With more graduates than ever graduating from university and fewer jobs around than in previous years, it is natural that companies are receiving huge volumes of applications for advertised vacancies, which, on the surface, is great news. However, a large proportion of the applicants are likely to be unsuitable for the role they have applied for and the challenge lies in managing the applications successfully and efficiently.

    There is an ongoing sense of panic among job-hunters, which leads to them “blanket-applying” to a range of jobs that they are not suited for and actually may not be interested in. This presents a new problem for recruiting companies in that response management can become even more costly when the volume of applications is increased.

    In order to reduce the amount of sifting required if is helpful to use tools which encourage graduates to self-screen as much as possible. Ensuring that information about a role is readily available can aid in reducing the number of speculative applications from candidates who are actually just seeking more details.

    Company Profiles and Employer Videos are good ways of providing an insight into the culture and values of an organisation and can also be used to demonstrate potential negatives, such as early starts or a tough working environment, which may put off any less committed applicants who would not be right for the role.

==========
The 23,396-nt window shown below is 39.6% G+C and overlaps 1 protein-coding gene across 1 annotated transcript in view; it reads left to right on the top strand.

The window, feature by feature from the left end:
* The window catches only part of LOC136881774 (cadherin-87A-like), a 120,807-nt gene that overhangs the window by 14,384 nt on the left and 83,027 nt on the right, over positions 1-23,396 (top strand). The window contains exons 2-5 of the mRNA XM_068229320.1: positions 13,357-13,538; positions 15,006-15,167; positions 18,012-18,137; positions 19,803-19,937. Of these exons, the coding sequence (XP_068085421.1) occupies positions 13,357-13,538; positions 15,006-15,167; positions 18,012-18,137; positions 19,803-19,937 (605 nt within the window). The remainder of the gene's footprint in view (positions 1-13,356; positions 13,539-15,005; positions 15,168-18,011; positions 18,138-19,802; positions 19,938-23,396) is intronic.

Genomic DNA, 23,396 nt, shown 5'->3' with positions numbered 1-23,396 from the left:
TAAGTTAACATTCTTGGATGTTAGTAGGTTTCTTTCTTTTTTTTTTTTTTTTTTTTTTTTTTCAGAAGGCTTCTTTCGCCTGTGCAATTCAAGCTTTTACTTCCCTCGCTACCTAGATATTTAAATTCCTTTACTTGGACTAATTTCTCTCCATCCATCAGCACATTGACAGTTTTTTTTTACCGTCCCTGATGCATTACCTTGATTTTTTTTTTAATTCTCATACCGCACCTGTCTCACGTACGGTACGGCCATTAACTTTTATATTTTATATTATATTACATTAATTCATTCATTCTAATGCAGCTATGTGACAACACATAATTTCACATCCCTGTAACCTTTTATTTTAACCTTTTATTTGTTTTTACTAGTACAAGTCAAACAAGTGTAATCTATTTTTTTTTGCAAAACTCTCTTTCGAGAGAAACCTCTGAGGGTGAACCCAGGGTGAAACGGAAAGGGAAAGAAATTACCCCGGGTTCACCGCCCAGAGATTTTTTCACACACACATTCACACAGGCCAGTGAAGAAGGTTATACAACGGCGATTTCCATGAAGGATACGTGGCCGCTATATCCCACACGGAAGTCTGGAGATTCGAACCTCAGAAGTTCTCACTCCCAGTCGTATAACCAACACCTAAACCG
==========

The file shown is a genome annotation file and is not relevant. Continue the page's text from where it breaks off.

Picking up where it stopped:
Pre-screening questions can help to identify the candidates who meet your minimum requirements at the very start of the applications process, so that jobseekers who for example do not have a driving licence, or the necessary academic qualifications or are looking for a job in a different location do not waste their own time or your time, in applying for a role for which they are not suitable.

    Last week Bill Boorman’s TruManchester unconference confirmed what we at gradplus.com have known for ages - that targeted emails are Gen Y’s preferred method of receiving jobs as they are easy to read on their mobiles. Specifically targeted emails have always been popular with candidates and provide an excellent way of getting a higher proportion of suitable candidates applying.